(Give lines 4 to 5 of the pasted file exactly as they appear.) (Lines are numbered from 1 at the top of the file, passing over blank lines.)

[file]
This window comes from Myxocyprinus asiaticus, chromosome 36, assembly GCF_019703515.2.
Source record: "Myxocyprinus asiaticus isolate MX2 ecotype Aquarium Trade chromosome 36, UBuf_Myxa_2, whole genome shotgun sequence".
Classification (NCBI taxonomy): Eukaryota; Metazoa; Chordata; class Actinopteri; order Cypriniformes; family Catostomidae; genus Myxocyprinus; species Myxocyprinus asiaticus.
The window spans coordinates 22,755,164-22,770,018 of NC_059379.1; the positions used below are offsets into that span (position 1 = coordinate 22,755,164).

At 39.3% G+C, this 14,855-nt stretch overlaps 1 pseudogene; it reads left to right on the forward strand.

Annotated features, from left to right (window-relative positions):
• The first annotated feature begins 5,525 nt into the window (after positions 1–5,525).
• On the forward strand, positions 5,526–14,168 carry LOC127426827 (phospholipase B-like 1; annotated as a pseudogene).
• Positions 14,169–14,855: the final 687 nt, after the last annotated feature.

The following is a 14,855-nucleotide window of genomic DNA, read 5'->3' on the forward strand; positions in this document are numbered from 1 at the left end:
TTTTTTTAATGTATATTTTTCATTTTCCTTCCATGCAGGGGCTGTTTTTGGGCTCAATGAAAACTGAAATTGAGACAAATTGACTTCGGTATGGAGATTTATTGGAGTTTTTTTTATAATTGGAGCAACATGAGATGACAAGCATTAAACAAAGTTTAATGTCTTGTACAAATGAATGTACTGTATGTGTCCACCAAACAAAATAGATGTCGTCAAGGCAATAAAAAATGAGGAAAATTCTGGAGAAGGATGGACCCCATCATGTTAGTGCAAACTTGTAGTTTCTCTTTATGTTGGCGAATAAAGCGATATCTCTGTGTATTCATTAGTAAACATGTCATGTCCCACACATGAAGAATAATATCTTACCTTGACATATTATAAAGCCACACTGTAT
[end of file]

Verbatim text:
The window spans coordinates 22,755,164-22,770,018 of NC_059379.1; the positions used below are offsets into that span (position 1 = coordinate 22,755,164).

At 39.3% G+C, this 14,855-nt stretch overlaps 1 pseudogene; it reads left to right on the forward strand.